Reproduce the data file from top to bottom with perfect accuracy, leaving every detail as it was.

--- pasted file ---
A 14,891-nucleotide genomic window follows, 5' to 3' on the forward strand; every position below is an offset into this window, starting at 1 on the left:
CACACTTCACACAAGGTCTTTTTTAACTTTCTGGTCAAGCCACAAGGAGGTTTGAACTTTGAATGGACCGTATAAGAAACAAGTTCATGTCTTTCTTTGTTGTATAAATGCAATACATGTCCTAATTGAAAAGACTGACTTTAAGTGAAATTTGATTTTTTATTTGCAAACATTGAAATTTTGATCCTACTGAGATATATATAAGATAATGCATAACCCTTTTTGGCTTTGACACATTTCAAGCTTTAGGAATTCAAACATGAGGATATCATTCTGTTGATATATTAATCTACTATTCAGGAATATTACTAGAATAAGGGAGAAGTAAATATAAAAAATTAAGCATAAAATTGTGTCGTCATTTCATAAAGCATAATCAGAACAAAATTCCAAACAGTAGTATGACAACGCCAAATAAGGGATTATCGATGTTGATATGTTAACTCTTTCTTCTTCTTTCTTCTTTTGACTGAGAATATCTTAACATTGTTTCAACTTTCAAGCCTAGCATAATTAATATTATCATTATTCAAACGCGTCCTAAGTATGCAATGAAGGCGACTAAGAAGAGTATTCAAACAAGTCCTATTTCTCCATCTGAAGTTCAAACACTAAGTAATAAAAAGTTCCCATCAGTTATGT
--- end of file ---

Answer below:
A 14,891-nucleotide genomic window follows, 5' to 3' on the forward strand; every position below is an offset into this window, starting at 1 on the left:
CACACTTCACACAAGGTCTTTTTTAACTTTCTGGTCAAGCCACAAGGAGGTTTGAACTTTGAATGGACCGTATAAGAAACAAGTTCATGTCTTTCTTTGTTGTATAAATGCAATACATGTCCTAATTGAAAAGACTGACTTTAAGTGAAATTTGATTTTTTATTTGCAAACATTGAAATTTTGATCCTACTGAGATATATATAAGATAATGCATAACCCTTTTTGGCTTTGACACATTTCAAGCTTTAGGAATTCAAACATGAGGATATCATTCTGTTGATATATTAATCTACTATTCAGGAATATTACTAGAATAAGGGAGAAGTAAATATAAAAAATTAAGCATAAAATTGTGTCGTCATTTCATAAAGCATAATCAGAACAAAATTCCAAACAGTAGTATGACAACGCCAAATAAGGGATTATCGATGTTGATATGTTAACTCTTTCTTCTTCTTTCTTCTTTTGACTGAGAATATCTTAACATTGTTTCAACTTTCAAGCCTAGCATAATTAATATTATCATTATTCAAACGCGTCCTAAGTATGCAATGAAGGCGACTAAGAAGAGTATTCAAACAAGTCCTATTTCTCCATCTGAAGTTCAAACACTAAGTAATAAAAAGTTCCCATCAGTTATGT